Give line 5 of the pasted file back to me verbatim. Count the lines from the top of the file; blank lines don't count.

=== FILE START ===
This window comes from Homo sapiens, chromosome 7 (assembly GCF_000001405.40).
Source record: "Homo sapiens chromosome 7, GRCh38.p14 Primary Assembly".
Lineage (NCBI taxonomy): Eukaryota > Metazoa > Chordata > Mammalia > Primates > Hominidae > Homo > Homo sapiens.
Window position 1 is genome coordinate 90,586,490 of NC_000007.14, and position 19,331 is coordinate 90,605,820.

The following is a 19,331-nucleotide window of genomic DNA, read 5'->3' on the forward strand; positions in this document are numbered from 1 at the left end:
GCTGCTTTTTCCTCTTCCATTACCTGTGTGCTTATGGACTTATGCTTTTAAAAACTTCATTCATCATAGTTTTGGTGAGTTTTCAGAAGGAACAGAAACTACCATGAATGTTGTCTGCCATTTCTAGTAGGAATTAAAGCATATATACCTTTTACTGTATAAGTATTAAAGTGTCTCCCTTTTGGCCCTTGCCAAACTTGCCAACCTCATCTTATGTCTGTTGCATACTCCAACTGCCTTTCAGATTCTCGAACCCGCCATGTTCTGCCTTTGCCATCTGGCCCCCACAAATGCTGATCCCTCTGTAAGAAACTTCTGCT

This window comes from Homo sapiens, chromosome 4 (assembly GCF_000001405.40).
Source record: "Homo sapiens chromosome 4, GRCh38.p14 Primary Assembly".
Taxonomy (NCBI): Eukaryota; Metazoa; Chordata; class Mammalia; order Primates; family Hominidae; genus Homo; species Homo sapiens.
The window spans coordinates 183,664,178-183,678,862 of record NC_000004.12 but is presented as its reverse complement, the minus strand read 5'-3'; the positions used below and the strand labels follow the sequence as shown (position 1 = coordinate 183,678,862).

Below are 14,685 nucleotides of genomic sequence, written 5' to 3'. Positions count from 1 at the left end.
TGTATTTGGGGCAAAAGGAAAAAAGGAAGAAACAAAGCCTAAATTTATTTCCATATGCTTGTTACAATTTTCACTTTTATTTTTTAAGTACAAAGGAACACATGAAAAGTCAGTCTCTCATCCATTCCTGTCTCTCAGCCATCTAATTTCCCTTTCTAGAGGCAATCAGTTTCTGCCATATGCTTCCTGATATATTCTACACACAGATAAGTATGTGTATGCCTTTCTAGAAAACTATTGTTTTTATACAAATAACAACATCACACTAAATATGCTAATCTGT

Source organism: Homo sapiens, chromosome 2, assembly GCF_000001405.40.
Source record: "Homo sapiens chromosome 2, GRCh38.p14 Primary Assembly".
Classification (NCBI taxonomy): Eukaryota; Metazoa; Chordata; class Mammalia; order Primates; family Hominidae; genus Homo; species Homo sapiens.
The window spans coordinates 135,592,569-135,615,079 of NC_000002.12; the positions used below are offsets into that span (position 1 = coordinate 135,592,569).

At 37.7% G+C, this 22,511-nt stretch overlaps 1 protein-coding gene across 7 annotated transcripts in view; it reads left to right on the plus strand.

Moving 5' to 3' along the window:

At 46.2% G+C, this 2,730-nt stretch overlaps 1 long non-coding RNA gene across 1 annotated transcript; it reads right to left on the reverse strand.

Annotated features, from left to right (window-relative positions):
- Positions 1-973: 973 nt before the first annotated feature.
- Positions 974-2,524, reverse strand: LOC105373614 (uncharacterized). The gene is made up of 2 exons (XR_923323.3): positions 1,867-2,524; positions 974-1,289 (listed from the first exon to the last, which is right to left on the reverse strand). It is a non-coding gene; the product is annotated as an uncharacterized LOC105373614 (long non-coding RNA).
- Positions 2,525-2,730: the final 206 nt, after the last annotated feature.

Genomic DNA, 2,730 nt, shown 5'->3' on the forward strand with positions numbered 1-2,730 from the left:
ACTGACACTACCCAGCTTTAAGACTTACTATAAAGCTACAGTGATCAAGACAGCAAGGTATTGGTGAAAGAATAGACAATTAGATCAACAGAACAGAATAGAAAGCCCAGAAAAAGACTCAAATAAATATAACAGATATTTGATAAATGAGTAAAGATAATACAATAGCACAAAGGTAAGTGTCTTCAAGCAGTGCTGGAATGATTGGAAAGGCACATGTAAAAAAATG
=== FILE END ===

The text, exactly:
The following is a 19,331-nucleotide window of genomic DNA, read 5'->3' on the forward strand; positions in this document are numbered from 1 at the left end: